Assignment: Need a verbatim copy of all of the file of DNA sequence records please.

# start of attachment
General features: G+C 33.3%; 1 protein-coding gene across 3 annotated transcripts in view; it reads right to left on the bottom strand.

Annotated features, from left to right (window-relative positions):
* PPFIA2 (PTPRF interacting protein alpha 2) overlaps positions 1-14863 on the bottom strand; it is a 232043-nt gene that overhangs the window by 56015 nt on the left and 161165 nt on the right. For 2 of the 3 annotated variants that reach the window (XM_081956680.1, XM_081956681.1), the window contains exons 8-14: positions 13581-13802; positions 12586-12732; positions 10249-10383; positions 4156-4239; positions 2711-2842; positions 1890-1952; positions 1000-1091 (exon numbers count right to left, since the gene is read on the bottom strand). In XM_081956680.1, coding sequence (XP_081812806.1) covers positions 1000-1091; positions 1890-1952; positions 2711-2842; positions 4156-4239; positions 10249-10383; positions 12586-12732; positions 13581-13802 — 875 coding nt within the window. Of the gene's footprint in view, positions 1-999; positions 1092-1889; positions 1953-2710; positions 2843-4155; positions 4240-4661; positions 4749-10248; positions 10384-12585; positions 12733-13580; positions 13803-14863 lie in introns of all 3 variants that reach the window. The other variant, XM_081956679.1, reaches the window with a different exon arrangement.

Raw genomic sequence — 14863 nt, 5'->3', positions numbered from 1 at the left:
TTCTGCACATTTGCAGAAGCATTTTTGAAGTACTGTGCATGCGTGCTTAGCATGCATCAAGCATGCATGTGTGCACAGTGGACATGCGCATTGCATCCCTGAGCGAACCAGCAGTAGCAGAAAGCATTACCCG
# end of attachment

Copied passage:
General features: G+C 33.3%; 1 protein-coding gene across 3 annotated transcripts in view; it reads right to left on the bottom strand.

Annotated features, from left to right (window-relative positions):
* PPFIA2 (PTPRF interacting protein alpha 2) overlaps positions 1-14863 on the bottom strand; it is a 232043-nt gene that overhangs the window by 56015 nt on the left and 161165 nt on the right. For 2 of the 3 annotated variants that reach the window (XM_081956680.1, XM_081956681.1), the window contains exons 8-14: positions 13581-13802; positions 12586-12732; positions 10249-10383; positions 4156-4239; positions 2711-2842; positions 1890-1952; positions 1000-1091 (exon numbers count right to left, since the gene is read on the bottom strand). In XM_081956680.1, coding sequence (XP_081812806.1) covers positions 1000-1091; positions 1890-1952; positions 2711-2842; positions 4156-4239; positions 10249-10383; positions 12586-12732; positions 13581-13802 — 875 coding nt within the window. Of the gene's footprint in view, positions 1-999; positions 1092-1889; positions 1953-2710; positions 2843-4155; positions 4240-4661; positions 4749-10248; positions 10384-12585; positions 12733-13580; positions 13803-14863 lie in introns of all 3 variants that reach the window. The other variant, XM_081956679.1, reaches the window with a different exon arrangement.

Raw genomic sequence — 14863 nt, 5'->3', positions numbered from 1 at the left:
TTCTGCACATTTGCAGAAGCATTTTTGAAGTACTGTGCATGCGTGCTTAGCATGCATCAAGCATGCATGTGTGCACAGTGGACATGCGCATTGCATCCCTGAGCGAACCAGCAGTAGCAGAAAGCATTACCCG